Azerbaijan: Eurovision voting scandal

Although held in May, some media outlets in Azerbaijan last week reported that 43 people who voted for the Armenian entry in the Eurovision Song Contest have been identified by police and one has even been called in for questioning. Still effectively in a state of war over the disputed territory of Nagorno Karabakh, the news is just the latest of many scandals surrounding both countries in the international music competition.

The Snowolf says that it is not sure whether the news is alarming or entertaining. By the end of the post, however, the blogger seems to have decided on the former.

[…] Bloody hell. He voted for a fucking song. It's not just us that use the security dogwhistle as an excuse to give someone a hard time for the hell of it, then.


One final little question; How did the authorities know this man had voted for the Armenians? I'm willing to bet that it was down to the retention of all telephone calls and text messages on some sort of central database.

Brett Neely comments on the Soviet-era tactics employed by the authorities.

The super-cheesy annual Eurovision song contest (held in May) has had its share of political undertones in the past few years (Georgia, Russia, etc), but the latest case of politics creeping into the event has a downright Stalinist cast to it (minus the Siberian gulag).


Though the Azerbaijan entry wound up getting a very respectable third place, the thought that Azeris might support Azerbaijan’s arch-enemy, Armenia, was a bit too much. Never mind that the Azeri entry included an Iranian-Swedish singer joined by an Azeri pop star – which prompted Nasirli’s protest vote for Armenia. Even scarier is how the Azeri spooks discovered Nasirli’s “traitorous” voting:


A couple of points worth noting here. First, the Azeri state must feel insanely insecure if someone within the security services felt the need to look up SMS records to find out who’s not for Team Azerbaijan in one of the world’s silliest televised events. Human Rights Watch has documented the country’s heavy-handed attempts to silence dissent.

Others are not surprised, especially as Eurovision was already off to a bad start with Georgia's aborted entry in February. Eurovision central has more.

[…] his action is broadly representative of Azerbaijan’s government. International Politics rearing its head in the Eurovision? Who’d have thunk it?!

Here’s the Armenian entry that got the voters in trouble – I wonder if they still think it was worth it?

A Fistful of Euros says that the news is indicative of the state of democracy — or lack of it — in both republics.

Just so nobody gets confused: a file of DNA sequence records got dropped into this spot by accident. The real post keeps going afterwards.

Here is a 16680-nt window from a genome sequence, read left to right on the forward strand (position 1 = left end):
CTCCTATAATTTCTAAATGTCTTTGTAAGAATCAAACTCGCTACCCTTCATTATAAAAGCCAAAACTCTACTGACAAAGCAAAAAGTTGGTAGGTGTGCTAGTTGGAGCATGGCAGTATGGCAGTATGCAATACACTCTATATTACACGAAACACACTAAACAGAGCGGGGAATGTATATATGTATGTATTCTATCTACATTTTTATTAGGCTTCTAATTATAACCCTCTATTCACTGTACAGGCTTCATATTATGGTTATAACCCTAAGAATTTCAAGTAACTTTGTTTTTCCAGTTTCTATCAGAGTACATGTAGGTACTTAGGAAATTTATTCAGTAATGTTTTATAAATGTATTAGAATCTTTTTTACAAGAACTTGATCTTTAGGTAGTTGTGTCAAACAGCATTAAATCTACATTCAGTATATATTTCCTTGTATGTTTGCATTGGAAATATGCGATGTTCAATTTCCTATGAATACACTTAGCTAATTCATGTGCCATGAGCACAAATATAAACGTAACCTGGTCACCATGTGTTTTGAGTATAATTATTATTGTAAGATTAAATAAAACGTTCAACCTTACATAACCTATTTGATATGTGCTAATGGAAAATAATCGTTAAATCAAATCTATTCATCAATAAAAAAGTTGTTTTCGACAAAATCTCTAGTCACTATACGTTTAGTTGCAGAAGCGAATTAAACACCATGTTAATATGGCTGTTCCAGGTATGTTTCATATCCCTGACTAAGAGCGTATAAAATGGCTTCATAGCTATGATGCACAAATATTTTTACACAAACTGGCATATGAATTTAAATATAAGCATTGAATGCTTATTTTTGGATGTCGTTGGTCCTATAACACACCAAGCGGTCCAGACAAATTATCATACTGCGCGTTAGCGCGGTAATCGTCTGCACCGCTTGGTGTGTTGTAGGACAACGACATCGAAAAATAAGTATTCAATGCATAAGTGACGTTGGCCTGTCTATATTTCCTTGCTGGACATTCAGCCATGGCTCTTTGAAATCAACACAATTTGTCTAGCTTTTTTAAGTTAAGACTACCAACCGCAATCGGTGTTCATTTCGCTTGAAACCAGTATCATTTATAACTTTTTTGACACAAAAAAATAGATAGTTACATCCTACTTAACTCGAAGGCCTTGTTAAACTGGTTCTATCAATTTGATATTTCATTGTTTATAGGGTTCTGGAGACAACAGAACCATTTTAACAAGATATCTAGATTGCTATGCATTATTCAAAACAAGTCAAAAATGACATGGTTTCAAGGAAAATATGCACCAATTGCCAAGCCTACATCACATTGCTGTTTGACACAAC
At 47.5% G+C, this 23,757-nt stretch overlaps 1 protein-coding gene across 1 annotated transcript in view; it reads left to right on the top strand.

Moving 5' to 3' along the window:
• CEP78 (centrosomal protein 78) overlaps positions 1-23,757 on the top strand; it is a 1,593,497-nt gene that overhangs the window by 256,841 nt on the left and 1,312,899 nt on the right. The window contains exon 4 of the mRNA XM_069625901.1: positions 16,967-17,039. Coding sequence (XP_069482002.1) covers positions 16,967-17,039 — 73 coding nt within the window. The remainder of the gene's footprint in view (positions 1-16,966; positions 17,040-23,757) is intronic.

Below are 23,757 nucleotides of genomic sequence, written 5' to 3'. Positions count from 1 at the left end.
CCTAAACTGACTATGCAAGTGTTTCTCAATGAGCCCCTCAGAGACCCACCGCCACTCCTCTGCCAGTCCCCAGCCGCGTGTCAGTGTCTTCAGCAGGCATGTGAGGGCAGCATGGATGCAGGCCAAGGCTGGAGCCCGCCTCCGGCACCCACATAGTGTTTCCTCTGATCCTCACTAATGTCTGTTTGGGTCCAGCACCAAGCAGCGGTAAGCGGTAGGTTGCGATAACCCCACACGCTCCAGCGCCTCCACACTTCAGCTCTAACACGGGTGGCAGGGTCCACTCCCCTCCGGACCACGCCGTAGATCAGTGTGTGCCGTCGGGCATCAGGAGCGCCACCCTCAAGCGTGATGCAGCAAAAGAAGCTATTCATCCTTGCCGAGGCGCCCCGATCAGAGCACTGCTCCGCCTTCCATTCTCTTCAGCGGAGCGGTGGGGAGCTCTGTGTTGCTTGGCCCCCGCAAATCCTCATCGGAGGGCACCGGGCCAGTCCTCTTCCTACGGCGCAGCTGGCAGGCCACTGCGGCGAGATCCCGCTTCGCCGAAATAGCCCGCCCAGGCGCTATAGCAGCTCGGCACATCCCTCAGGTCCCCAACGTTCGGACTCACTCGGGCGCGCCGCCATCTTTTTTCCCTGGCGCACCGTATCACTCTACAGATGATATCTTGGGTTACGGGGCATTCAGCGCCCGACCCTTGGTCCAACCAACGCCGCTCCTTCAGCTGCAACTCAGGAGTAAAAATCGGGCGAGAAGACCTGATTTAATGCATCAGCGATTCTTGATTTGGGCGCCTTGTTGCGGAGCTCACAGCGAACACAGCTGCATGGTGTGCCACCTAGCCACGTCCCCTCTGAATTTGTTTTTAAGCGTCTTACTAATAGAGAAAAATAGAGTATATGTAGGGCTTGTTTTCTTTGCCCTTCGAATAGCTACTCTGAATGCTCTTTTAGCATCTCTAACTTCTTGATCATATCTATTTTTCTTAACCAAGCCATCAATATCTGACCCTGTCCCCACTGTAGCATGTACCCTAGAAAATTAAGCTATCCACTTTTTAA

That’s actually a fairly good index of the relative freedoms of the two countries. Armenia is a managed democracy, where the opposition is kept pretty toothless. Last year, when the government got tired of peaceful protests over a stolen election, they gunned down a bunch of protesters in the street. (And then blamed the opposition, of course.)

That said, Armenia has a formal opposition. The Armenian press is free-ish. (Well, newspapers are. TV and radio, not so much.) Open criticism of the government is tolerated. […] And there’s a much wider field for… I’m not sure how to say it… not dissent exactly. Opinions that differ from the nationalist consensus? There are boundaries that can’t be crossed in Armenia, but they’re much wider. Nobody really cares if you vote for the Azeris.

Azerbaijan, on the other hand, is a fairly repressive dictatorship. There’s not much more to say. Politically, it resembles the former Soviet republics of Central Asia much more than it does either of the other two countries of the south Caucasus. And Azeri society allows much less room for public dissent.


Anyway. Azerbaijan is a wannabe police state, the Nagorno conflict is intractable. Not really news. But once again, we see the power of Eurovision! And that’s always worth reporting.

Notes from the Bartender says the incident is Orwellian, but adds that the song didn't deserve being voted for in the first place.

Although amusing, these sorts of stories always make me wonder about the mindset of people who get into positions of power. Is their grip on power so tenuous that they need to monitor who their citizenry vote for in a song contest? Are the government really using resources to read everyone’s phone texts? How distorted has their sense of patriotism become?


[…] Long-time EU members now seem to treat the contest as something of a joke, seeing who can enter the most ridiculous contestant. New inductees into the wider European community, however, tend to take things a little too seriously, perceiving victory as a mode of national advancement.

I could understand if this was a visit from the Taste Police. […]

Life after Helsinki 2007 calls the heavy-handed tactics absurd, while The Armenian Observer simply concludes that if only 43 Azeri citizens voted for Armenia in this year's competition, and reportedly without the telephone number to do so being displayed, it is unlikely that any will do so in 2010.


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